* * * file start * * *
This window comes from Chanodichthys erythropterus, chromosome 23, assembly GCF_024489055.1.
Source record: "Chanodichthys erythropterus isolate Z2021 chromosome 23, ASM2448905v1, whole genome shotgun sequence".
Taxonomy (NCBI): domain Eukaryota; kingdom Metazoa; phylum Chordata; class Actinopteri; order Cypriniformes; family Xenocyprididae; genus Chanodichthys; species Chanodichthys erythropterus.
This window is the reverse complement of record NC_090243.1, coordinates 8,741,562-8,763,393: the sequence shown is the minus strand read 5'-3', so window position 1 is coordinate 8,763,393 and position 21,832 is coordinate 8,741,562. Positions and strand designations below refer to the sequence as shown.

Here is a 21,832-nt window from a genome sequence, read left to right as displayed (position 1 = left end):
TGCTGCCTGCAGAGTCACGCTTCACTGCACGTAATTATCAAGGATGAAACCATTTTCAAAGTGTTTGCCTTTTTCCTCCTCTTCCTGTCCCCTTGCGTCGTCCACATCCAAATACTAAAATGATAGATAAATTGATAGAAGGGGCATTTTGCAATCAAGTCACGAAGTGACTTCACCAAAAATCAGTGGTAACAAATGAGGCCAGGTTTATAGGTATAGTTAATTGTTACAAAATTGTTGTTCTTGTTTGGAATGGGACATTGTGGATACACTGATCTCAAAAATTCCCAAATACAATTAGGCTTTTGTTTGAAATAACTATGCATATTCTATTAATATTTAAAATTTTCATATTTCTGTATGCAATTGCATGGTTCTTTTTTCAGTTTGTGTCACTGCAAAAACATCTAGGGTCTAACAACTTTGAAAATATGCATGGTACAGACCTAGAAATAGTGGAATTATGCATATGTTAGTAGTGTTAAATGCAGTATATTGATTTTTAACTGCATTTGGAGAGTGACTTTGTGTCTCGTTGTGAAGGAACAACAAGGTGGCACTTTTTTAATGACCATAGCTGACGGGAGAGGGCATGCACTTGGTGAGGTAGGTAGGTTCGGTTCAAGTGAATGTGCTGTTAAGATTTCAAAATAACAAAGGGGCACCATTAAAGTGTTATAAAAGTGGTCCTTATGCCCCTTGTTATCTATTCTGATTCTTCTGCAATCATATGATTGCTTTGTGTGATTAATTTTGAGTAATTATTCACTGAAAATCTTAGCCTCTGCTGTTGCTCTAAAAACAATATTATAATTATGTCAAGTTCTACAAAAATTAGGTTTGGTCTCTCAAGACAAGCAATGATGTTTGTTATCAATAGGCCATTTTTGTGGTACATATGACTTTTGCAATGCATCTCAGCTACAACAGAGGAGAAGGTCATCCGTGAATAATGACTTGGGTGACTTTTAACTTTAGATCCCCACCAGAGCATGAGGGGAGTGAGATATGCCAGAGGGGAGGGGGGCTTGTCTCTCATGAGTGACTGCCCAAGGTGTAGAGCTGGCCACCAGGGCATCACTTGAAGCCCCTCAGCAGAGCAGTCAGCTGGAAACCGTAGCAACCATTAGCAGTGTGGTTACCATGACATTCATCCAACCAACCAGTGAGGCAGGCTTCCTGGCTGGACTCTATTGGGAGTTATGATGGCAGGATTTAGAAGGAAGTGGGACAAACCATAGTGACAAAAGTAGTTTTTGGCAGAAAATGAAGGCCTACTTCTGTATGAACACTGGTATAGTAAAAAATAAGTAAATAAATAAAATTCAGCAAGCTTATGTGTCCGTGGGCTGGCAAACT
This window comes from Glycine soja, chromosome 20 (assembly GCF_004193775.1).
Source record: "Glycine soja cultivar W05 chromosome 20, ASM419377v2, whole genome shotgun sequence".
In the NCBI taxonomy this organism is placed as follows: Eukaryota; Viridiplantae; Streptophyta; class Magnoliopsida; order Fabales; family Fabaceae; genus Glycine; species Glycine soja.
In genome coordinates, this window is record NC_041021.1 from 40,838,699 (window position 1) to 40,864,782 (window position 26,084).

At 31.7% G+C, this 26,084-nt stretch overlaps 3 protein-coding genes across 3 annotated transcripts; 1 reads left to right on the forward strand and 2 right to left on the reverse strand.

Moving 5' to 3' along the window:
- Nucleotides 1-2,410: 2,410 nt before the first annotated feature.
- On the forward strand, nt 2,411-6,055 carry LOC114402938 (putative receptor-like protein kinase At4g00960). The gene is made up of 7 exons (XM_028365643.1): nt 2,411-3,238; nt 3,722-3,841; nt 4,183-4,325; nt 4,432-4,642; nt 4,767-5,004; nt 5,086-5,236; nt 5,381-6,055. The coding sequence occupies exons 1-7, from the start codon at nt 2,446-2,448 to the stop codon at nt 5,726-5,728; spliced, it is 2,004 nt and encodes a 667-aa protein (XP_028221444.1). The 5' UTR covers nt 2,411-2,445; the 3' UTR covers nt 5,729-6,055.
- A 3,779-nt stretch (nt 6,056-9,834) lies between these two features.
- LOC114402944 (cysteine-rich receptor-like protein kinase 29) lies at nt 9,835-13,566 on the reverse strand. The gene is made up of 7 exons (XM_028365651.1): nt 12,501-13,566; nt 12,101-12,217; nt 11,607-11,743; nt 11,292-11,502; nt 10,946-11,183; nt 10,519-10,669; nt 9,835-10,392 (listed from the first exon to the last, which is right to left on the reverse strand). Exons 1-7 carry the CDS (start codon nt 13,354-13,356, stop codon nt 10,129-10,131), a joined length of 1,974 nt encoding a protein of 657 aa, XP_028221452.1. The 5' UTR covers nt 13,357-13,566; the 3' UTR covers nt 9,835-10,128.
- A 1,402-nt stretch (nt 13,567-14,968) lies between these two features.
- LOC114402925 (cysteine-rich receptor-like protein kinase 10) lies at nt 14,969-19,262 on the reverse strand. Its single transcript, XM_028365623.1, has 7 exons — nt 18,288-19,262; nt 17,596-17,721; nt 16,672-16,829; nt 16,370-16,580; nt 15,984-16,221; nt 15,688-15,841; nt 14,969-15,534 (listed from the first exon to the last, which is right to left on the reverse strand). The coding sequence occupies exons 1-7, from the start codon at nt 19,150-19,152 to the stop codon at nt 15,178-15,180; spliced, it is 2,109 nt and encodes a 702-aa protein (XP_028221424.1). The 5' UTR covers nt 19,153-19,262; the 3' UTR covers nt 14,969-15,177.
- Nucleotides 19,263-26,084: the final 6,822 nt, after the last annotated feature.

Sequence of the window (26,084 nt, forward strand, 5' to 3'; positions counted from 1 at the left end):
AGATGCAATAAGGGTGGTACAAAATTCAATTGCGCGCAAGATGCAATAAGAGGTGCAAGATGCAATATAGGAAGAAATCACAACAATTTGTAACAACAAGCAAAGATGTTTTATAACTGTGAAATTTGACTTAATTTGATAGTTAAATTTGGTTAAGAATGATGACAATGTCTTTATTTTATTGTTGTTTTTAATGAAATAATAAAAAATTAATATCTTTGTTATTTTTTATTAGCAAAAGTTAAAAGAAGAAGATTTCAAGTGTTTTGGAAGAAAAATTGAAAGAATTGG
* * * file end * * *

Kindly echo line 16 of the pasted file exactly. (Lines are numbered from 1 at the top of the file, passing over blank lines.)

- LOC114402944 (cysteine-rich receptor-like protein kinase 29) lies at nt 9,835-13,566 on the reverse strand. The gene is made up of 7 exons (XM_028365651.1): nt 12,501-13,566; nt 12,101-12,217; nt 11,607-11,743; nt 11,292-11,502; nt 10,946-11,183; nt 10,519-10,669; nt 9,835-10,392 (listed from the first exon to the last, which is right to left on the reverse strand). Exons 1-7 carry the CDS (start codon nt 13,354-13,356, stop codon nt 10,129-10,131), a joined length of 1,974 nt encoding a protein of 657 aa, XP_028221452.1. The 5' UTR covers nt 13,357-13,566; the 3' UTR covers nt 9,835-10,128.